Yesterday (Saturday) was my first day at NMH. I toured the hospital with my counterpart Mary, who I am relieving, and Both the new and old Chief Nurses, Dennis and Chris. NMH was built by the Soviets when they occupied Kabul. I don’t know the full history of the hospital yet. As I learn the stories, I will share them. The Afghans are doing the best they can with what is medically available. The soldiers are extremely tough and brave. Let me give 2 examples of what I saw. One soldier recently had his right leg amputated above the knee. He was having a dressing change without any medication. He was stoic, but it hurt him. In another room, I met 2 Afghan soldiers who were burned. They were part of the group who were out looking for the missing American soldier from last week. Their tent had caught fire, and the officer was burned on his face and arms while rescuing his fellow soldiers who were also burned. They get very little pain medication because it is hard to get.

I also met the Afghan Chief nurse. We went to her office and had some Chai (Tea). The Afghans are very social. When meeting with someone, Chai is almost always offered to the guests. You have Chai and socialize before conducting any business.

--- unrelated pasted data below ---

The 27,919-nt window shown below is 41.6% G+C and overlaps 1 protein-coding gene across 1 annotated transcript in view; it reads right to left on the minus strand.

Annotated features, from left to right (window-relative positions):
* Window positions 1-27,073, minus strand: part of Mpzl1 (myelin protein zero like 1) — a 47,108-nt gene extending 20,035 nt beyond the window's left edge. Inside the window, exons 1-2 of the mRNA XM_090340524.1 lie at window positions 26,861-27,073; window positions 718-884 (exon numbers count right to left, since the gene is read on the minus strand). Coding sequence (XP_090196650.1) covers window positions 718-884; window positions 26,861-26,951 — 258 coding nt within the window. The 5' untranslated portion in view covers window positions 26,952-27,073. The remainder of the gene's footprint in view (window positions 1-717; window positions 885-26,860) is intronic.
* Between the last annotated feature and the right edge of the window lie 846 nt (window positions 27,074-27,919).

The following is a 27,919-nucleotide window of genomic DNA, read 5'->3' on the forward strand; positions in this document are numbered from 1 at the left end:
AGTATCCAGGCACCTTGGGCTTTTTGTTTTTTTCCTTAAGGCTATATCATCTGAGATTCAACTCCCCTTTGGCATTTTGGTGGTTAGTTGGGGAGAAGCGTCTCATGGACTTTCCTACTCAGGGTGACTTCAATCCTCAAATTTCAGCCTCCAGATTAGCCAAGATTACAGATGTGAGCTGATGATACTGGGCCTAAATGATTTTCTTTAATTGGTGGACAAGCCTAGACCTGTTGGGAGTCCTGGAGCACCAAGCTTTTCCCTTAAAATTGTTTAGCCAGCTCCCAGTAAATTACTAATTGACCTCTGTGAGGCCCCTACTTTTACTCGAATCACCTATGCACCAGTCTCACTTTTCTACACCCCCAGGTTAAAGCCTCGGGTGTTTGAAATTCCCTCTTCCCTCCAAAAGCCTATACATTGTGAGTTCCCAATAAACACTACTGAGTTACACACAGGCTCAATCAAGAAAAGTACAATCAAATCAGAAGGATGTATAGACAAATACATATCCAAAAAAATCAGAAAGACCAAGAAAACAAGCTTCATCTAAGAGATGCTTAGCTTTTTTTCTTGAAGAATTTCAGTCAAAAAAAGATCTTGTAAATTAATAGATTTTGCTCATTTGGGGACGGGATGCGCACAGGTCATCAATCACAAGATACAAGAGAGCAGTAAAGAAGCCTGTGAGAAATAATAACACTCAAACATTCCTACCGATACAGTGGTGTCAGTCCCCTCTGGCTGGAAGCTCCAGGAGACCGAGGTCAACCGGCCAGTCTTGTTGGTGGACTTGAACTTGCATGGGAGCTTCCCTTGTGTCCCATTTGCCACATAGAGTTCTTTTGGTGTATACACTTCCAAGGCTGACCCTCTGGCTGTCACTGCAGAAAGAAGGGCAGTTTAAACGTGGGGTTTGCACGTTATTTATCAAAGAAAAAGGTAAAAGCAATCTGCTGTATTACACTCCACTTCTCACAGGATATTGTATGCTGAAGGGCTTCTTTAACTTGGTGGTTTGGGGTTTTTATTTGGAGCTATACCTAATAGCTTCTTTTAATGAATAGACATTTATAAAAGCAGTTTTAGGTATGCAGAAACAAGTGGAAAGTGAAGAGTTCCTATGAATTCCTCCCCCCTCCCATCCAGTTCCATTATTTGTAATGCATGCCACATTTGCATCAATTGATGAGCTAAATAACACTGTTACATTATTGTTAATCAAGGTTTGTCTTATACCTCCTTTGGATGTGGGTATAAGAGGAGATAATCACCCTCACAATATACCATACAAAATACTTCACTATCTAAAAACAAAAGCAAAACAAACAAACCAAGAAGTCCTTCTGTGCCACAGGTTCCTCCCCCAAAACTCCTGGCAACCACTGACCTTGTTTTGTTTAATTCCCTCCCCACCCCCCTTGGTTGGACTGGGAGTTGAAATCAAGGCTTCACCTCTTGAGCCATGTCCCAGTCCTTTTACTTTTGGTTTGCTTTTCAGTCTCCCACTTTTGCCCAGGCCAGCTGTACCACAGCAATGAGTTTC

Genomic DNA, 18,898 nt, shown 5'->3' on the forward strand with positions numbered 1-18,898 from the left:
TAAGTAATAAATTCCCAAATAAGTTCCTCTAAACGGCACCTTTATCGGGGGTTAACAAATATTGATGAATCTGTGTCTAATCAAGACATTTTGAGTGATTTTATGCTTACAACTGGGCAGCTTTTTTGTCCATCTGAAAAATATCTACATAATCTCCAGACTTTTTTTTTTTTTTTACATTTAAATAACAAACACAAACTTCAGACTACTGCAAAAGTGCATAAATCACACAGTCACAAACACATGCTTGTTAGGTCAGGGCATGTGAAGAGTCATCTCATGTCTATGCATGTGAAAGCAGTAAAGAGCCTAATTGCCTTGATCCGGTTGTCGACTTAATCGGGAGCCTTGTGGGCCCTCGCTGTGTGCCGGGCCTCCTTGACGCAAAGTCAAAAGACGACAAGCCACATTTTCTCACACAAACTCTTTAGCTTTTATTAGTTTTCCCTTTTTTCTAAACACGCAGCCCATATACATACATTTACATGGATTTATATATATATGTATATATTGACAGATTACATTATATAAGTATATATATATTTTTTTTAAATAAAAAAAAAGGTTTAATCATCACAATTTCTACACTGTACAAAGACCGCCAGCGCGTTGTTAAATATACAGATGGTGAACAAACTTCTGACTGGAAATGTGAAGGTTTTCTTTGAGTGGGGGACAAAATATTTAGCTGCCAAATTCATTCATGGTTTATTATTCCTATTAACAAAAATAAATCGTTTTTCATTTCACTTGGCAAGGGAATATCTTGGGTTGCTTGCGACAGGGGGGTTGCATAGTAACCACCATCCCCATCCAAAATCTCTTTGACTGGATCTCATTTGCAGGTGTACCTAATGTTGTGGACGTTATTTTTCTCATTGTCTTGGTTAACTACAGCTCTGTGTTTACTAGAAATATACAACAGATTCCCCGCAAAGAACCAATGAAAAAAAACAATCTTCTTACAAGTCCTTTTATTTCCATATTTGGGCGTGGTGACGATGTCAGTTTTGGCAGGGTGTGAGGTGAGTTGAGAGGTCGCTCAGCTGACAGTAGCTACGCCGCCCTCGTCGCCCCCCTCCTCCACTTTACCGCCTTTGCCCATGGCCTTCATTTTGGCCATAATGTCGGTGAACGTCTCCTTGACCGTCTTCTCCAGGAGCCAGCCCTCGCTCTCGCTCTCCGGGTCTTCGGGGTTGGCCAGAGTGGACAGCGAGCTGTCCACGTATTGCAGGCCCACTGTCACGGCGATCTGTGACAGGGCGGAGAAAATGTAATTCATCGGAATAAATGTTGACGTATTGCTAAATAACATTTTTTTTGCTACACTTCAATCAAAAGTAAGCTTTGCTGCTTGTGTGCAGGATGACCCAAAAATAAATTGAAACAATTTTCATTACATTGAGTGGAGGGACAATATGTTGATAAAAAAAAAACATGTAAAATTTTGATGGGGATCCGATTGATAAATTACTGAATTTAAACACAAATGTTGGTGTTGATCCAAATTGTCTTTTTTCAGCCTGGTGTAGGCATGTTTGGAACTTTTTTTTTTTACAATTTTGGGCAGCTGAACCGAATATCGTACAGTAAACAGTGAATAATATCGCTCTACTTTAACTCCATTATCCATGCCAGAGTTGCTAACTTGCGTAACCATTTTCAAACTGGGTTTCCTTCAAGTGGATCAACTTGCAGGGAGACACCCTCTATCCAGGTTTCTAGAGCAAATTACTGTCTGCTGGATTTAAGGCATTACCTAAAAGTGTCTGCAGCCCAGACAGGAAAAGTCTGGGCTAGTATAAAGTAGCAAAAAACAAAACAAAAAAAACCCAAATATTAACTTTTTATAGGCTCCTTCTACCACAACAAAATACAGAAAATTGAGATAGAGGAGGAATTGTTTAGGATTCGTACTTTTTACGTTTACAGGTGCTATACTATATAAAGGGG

Today, I went to the hospital to begin my orientation to the OR. Instead, I ended up going to an OTSG (Office of the Surgeon General) meeting for several hours with the Chief Surgeon from the Operating Theatre (Operating Room). One of the NGO’s was helping to prioritize all of the different departments in getting some new medical equipment. There is a small pot of money available to the different departments. The Doctors need to fill out some paperwork justifying what they need and why they need it, then the Surgeon General will make a decision on what they can buy from the pot of money. (I don’t know the complete story as some of the meeting was lost in translation). I have an interpreter who works with me. He is an Afghan doctor who speaks English. Unfortunately, they can make more money as an interpreter than they can as a doctor in the Afghan Army. (This is one of the overall items they hope to fix, the varying pay scales.)